Although California’s governor recently signed legislation addressing prison reform, this financing does not have anything to do with that, according to H.D. Palmer, spokesman for the State Department of Finance.
On Sept. 12, Gov. Jerry Brown signed Senate Bill 105, which proposes a long-term prison overcrowding solution by establishing significant funding to reduce inmate recidivism.
The bill was a compromise between two proposed prison reform plans — a $315 million plan from Brown and a separate plan from Senate President Pro Tem Darrell Steinberg, D-Sacramento — that offered solutions to comply with a federal court order to limit state prison population by Dec. 31.
Palmer said next week’s financing has more to do with Assembly Bill 900, a 2007 bill to address health care space deficiencies and overcrowding in California’s prisons.
The bill authorizes the Department of Corrections and Rehabilitation to design and construct new buildings, and make necessary improvements at facilities to provide medical, dental, and mental health treatment.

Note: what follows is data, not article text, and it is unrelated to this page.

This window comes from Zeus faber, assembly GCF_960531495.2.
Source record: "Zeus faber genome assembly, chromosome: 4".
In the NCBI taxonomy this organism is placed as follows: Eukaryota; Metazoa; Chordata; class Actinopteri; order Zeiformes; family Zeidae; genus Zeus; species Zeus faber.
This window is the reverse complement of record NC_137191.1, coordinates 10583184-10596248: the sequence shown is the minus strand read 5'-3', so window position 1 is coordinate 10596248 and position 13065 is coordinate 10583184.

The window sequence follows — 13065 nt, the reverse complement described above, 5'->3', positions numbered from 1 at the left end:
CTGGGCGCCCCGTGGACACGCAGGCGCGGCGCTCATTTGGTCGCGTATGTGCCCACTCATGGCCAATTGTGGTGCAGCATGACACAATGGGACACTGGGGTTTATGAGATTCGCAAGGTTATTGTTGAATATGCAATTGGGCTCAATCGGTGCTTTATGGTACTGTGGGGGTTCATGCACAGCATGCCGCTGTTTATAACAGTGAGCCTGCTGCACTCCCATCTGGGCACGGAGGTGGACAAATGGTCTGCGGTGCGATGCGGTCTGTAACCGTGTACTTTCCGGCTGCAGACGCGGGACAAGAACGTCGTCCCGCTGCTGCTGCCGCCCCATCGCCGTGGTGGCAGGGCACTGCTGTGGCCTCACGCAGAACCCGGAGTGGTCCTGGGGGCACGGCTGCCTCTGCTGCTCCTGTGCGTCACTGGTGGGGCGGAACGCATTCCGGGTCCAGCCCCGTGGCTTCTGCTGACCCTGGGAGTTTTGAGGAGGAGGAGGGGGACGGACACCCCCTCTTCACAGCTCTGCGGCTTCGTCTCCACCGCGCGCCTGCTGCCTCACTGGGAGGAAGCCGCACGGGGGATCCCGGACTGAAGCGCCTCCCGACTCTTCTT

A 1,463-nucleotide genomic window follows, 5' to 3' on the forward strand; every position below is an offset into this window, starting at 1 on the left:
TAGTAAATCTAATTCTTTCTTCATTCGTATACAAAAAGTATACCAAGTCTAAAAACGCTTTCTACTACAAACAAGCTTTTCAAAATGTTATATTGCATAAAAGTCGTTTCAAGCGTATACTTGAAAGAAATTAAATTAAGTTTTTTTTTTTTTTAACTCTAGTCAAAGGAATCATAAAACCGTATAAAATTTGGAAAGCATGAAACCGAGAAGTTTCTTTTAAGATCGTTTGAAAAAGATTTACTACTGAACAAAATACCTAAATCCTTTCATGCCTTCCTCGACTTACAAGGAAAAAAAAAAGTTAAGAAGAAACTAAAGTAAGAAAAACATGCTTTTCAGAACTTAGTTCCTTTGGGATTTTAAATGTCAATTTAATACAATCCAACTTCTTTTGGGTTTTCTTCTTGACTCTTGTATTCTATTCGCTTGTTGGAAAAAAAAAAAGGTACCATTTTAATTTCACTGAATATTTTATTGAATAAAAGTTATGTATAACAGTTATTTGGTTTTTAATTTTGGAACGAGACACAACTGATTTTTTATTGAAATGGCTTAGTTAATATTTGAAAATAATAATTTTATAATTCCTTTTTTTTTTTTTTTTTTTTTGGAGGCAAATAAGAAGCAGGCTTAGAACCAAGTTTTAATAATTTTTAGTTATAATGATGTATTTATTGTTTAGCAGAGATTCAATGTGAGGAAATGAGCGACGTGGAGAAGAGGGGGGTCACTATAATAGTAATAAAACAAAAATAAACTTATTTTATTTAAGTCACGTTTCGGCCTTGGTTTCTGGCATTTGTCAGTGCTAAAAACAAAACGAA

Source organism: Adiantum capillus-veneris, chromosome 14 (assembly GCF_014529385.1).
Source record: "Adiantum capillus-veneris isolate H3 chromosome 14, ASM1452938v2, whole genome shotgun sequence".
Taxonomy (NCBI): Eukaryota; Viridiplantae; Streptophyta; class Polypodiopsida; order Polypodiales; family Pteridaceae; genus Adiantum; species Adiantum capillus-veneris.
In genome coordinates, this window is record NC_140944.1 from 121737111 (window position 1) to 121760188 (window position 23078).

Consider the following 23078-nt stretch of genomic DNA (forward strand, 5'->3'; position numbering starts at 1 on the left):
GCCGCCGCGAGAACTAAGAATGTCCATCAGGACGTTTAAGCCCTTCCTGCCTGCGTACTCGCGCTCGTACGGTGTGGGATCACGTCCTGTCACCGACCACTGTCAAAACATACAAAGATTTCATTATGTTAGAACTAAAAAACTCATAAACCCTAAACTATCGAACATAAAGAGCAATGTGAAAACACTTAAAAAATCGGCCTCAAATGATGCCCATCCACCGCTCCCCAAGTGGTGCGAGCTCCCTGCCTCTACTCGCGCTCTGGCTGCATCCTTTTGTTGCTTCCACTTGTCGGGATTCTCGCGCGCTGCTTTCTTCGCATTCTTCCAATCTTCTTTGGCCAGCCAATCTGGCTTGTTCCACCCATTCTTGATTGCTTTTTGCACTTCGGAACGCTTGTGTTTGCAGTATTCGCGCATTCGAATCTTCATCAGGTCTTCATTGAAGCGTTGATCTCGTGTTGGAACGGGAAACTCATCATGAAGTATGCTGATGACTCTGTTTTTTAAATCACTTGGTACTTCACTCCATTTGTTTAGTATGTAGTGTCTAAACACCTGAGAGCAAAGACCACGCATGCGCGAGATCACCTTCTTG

The CDCR will use around $166 million of the proceeds to finance health care facility improvement projects at four institutions: the California Medical Facility in Vacaville, the California State Prison in Solano, the Richard J. Donovan Correctional Facility in San Diego, and the California Institution for Women in Chino. Proceeds will also be used to partially finance the heath care facility improvement project at the California Institution for Men, also in Chino.
The bonds will be secured by the site lease and facility lease for the Wasco State Prison property in Kern County, which is separate from any of the health care project buildings.
Another series of $138 million of the proceeds will finance and refinance the construction of three jail facilities for the CDCR. The majority — $100 million — will be used to finance the construction of a new adult commitment center for the San Bernardino Jail Facility in Adelanto.
Approximately $26 million will go toward construction of another adult commitment center for the Calaveras Jail Facility, located in San Andreas. The remaining portion will finance a commitment center at the Shasta Juvenile Facility in Redding.
Construction on all three projects is underway.
The third series of bonds will include $168 million for California State University. Proceeds will finance the construction of three new buildings, at Chico State, the CSU Channel Islands, and CSU Monterey Bay.